The senior official in the W.P.H.C. was the High Commissioner who answered directly to the Secretary of State in London and exercised sweeping powers within his jurisdiction. His immediate lieutenant was the Secretary, and each colony had its own Resident Commissioner. The Resident Commissioner for the Gilbert & Ellice Islands Colony was headquartered on Ocean Island. The colony was subdivided into several districts, each administered by an Administrative Officer, also known as a District Officer.

Transportation between Suva and the colonies, and within the colonies, was sporadic at best. During the time in question, most of the travel needs of the Gilbert & Ellice Islands Colony were met by a refurbished, motorized sailing vessel known as the Royal Colony Ship (RCS) Nimanoa.

Inter-island communication was generally carried out by radio in Morse code and delivered in the form of telegrams. There was no voice radio. It is important to remember that not all parties were privy to all of the correspondence. Authorities in Suva did not see intra-colony communications that passed between Ocean Island and Tarawa or the Phoenix Islands. Similarly, the Resident Commissioner did not see correspondence which passed directly between the Phoenix Islands and Suva. We do not have the messages that passed between Ocean Island and district headquarters within the colony (such as Tarawa and Beru). These were probably destroyed during the Japanese occupation.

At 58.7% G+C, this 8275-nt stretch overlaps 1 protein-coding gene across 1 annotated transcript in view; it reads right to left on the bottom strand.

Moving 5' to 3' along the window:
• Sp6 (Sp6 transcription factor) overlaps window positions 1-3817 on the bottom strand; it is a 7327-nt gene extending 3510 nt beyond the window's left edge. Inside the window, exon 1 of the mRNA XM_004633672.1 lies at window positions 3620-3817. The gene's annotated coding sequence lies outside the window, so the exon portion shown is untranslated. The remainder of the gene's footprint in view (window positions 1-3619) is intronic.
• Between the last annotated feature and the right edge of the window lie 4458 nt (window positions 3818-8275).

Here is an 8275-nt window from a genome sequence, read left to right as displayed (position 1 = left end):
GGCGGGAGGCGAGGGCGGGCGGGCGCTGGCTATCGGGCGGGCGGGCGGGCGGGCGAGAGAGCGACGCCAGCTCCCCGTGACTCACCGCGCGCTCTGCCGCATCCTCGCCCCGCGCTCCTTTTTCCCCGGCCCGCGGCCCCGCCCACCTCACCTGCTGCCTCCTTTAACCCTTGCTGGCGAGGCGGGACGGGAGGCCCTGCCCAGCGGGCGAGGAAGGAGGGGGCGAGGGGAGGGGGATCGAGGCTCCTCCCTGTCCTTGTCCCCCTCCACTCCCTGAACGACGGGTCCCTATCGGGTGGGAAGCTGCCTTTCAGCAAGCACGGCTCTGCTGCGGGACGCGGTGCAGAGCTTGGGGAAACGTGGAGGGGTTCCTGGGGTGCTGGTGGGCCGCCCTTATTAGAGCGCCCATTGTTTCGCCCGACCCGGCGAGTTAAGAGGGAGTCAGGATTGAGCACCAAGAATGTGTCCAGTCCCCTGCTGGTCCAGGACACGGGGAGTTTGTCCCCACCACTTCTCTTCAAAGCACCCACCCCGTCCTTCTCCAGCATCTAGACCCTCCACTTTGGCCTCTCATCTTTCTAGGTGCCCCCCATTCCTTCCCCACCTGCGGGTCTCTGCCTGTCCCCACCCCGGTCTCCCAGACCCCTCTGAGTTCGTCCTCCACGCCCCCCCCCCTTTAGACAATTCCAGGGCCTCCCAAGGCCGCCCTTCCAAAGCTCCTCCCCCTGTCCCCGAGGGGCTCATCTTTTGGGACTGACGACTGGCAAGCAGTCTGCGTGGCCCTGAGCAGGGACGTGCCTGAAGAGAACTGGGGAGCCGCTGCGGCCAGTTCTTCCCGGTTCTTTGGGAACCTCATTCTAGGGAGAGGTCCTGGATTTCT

The physical files are comprised of heavy paper folders containing copies of all pertinent correspondence along with chronologically entered “minutes” typed or handwritten on sheets of paper at the front of the file. Much of the most useful information in the W.P.H.C. files is contained in these minutes. Each piece of correspondence is assigned a number (written with a circle around it) chronologically as it comes in and is thus referred to in the minutes. Each entry in the minutes is assigned a number chronologically (written in parenthesis) and is thus referred to in subsequent minutes.

The Players

  • Barley, Jack Charles — Resident Commissioner of G.& E.I.C. from Oct. 18, 1933 through his retirement on Dec. 19, 1941.